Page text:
Active Transportation Routes
- Selection Principles
- Facility Options
- Preferred Options
- Opportunities and Challenges
- Routes Being Considered
- Process for Route Development
The Transportation Plan involves defining enhancements to the bike and sidewalk networks, the 'Active Transportation” modes. To begin this process, we need to define principles appropriate for Greater Sudbury.
- Visible: Active transportation routes should be a visible component of the transportation system.
- Connected/Linked: The Active Transportation network should link communities and important destinations throughout Greater Sudbury such as commercial, employment and residential areas, community centres, leisure, recreation and tourist destinations, parks and schools, including colleges. The Active Transportation network should be seamlessly connected to neighbouring municipalities. Active Transportation routes should provide crossings of major barriers, for example railways, highways, major arterial roads, valleys and rivers, at appropriate locations.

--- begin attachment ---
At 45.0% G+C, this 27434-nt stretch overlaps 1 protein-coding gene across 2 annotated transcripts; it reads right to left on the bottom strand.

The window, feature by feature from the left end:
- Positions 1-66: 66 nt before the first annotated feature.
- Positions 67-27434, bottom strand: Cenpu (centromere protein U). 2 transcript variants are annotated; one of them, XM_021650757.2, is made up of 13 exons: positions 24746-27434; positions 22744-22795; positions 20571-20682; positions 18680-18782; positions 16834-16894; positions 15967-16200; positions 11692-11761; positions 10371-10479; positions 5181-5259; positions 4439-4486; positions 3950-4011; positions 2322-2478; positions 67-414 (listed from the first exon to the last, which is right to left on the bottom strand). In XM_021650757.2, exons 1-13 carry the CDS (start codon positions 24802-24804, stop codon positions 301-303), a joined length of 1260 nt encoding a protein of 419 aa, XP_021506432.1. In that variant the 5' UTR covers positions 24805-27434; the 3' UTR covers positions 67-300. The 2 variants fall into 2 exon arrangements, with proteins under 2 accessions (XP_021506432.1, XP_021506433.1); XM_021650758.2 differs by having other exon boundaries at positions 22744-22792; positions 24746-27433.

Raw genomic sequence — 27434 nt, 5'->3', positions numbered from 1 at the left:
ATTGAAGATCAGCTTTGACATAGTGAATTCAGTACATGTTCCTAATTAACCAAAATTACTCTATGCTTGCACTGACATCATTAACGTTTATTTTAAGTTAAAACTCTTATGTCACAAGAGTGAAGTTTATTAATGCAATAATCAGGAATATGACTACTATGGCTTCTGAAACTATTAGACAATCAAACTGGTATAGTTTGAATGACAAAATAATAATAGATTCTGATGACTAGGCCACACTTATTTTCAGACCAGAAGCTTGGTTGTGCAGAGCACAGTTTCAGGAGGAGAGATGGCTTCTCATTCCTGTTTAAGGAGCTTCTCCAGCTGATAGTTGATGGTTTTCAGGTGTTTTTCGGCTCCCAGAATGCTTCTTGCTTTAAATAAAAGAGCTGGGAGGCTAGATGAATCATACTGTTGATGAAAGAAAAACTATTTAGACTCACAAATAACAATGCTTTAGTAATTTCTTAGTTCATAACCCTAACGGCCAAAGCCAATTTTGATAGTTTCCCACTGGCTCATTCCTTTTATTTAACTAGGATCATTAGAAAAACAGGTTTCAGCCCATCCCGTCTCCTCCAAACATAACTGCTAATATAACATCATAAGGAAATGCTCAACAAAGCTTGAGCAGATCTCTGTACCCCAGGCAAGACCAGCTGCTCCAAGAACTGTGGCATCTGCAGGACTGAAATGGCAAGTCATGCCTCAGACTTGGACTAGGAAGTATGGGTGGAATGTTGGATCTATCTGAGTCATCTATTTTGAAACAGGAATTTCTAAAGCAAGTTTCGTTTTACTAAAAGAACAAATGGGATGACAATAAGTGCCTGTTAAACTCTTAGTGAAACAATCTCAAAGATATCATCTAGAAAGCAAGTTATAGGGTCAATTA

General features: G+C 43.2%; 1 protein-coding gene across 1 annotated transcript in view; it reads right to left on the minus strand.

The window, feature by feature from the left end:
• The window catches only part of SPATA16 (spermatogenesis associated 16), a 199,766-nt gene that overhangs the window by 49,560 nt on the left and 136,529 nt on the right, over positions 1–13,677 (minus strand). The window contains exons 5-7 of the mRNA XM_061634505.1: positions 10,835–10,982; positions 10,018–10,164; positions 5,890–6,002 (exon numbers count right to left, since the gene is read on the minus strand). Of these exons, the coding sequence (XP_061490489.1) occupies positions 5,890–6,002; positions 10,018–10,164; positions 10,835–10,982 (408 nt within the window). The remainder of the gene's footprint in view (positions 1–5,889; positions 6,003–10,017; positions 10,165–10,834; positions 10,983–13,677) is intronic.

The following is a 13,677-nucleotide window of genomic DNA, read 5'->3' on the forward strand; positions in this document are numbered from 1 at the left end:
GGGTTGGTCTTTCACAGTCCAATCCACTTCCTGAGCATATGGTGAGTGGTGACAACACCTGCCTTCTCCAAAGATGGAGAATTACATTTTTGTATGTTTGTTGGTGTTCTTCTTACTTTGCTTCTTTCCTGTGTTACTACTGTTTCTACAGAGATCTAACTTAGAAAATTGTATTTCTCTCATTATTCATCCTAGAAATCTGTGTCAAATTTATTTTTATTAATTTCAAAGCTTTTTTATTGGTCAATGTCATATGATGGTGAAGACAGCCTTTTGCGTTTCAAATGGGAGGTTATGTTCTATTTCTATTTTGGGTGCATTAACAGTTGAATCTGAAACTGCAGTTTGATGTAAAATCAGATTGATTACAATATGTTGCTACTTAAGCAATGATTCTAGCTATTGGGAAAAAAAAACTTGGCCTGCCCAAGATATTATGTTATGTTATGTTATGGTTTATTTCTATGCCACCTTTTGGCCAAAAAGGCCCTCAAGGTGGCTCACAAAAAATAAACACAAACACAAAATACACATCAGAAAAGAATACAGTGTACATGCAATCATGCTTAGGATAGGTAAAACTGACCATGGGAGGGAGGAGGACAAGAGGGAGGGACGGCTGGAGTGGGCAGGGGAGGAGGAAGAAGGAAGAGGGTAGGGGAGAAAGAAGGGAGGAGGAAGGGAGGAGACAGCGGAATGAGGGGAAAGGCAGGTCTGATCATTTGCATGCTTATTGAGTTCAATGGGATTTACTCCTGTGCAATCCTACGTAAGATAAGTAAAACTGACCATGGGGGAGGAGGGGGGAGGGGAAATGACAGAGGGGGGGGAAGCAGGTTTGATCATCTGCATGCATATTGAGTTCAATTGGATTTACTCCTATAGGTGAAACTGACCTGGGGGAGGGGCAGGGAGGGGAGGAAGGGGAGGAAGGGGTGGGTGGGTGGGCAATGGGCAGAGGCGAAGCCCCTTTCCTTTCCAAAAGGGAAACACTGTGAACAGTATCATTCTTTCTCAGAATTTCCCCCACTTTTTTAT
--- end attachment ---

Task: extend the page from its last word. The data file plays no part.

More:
- Easy to Access: Active Transportation routes should be easily accessible from local neighbourhoods within Greater Sudbury.
- Integrated: The Active Transportation network should be integrated with other modes of transportation, particularly public transit. Routes will provide access to existing and future/planned transit stations and hubs, for example Greater Sudbury Transit and Greyhound.
- Attractive and Interesting: Active Transportation routes should take advantage of attractive and scenic areas, views and vistas. Routes should provide users with the opportunity experience and appreciate the natural and cultural heritage assets throughout Greater Sudbury.